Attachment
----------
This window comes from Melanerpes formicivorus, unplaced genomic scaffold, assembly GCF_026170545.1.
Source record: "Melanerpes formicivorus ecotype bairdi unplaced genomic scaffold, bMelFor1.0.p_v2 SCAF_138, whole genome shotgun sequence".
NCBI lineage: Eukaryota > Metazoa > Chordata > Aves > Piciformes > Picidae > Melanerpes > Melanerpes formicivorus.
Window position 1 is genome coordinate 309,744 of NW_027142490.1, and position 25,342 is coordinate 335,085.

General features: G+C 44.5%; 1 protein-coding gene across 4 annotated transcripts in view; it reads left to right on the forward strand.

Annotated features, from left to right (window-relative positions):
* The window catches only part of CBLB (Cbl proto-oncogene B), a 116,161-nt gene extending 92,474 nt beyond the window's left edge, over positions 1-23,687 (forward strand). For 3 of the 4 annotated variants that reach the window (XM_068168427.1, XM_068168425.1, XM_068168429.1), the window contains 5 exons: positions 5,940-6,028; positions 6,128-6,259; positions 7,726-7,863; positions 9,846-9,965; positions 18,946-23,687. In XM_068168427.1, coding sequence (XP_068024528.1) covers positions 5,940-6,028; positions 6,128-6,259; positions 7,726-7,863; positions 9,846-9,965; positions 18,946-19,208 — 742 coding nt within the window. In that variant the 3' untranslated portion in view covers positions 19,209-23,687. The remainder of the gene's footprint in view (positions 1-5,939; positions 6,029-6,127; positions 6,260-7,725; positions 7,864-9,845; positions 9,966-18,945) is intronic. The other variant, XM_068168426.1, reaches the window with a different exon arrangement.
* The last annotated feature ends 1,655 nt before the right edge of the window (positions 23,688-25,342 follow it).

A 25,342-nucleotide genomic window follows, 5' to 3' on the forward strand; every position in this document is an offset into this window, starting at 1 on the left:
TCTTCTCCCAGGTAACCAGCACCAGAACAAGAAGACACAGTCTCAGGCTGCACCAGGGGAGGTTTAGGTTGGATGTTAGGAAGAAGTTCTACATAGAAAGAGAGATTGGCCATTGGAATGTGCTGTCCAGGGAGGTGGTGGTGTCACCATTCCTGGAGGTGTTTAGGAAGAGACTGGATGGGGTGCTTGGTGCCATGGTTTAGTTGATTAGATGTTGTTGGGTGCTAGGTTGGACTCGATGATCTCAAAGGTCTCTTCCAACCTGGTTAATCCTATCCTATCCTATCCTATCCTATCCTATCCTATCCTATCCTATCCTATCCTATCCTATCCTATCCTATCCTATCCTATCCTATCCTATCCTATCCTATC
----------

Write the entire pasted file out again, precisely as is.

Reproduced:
This window comes from Melanerpes formicivorus, unplaced genomic scaffold, assembly GCF_026170545.1.
Source record: "Melanerpes formicivorus ecotype bairdi unplaced genomic scaffold, bMelFor1.0.p_v2 SCAF_138, whole genome shotgun sequence".
NCBI lineage: Eukaryota > Metazoa > Chordata > Aves > Piciformes > Picidae > Melanerpes > Melanerpes formicivorus.
Window position 1 is genome coordinate 309,744 of NW_027142490.1, and position 25,342 is coordinate 335,085.

General features: G+C 44.5%; 1 protein-coding gene across 4 annotated transcripts in view; it reads left to right on the forward strand.

Annotated features, from left to right (window-relative positions):
* The window catches only part of CBLB (Cbl proto-oncogene B), a 116,161-nt gene extending 92,474 nt beyond the window's left edge, over positions 1-23,687 (forward strand). For 3 of the 4 annotated variants that reach the window (XM_068168427.1, XM_068168425.1, XM_068168429.1), the window contains 5 exons: positions 5,940-6,028; positions 6,128-6,259; positions 7,726-7,863; positions 9,846-9,965; positions 18,946-23,687. In XM_068168427.1, coding sequence (XP_068024528.1) covers positions 5,940-6,028; positions 6,128-6,259; positions 7,726-7,863; positions 9,846-9,965; positions 18,946-19,208 — 742 coding nt within the window. In that variant the 3' untranslated portion in view covers positions 19,209-23,687. The remainder of the gene's footprint in view (positions 1-5,939; positions 6,029-6,127; positions 6,260-7,725; positions 7,864-9,845; positions 9,966-18,945) is intronic. The other variant, XM_068168426.1, reaches the window with a different exon arrangement.
* The last annotated feature ends 1,655 nt before the right edge of the window (positions 23,688-25,342 follow it).

A 25,342-nucleotide genomic window follows, 5' to 3' on the forward strand; every position in this document is an offset into this window, starting at 1 on the left:
TCTTCTCCCAGGTAACCAGCACCAGAACAAGAAGACACAGTCTCAGGCTGCACCAGGGGAGGTTTAGGTTGGATGTTAGGAAGAAGTTCTACATAGAAAGAGAGATTGGCCATTGGAATGTGCTGTCCAGGGAGGTGGTGGTGTCACCATTCCTGGAGGTGTTTAGGAAGAGACTGGATGGGGTGCTTGGTGCCATGGTTTAGTTGATTAGATGTTGTTGGGTGCTAGGTTGGACTCGATGATCTCAAAGGTCTCTTCCAACCTGGTTAATCCTATCCTATCCTATCCTATCCTATCCTATCCTATCCTATCCTATCCTATCCTATCCTATCCTATCCTATCCTATCCTATCCTATCCTATCCTATCCTATC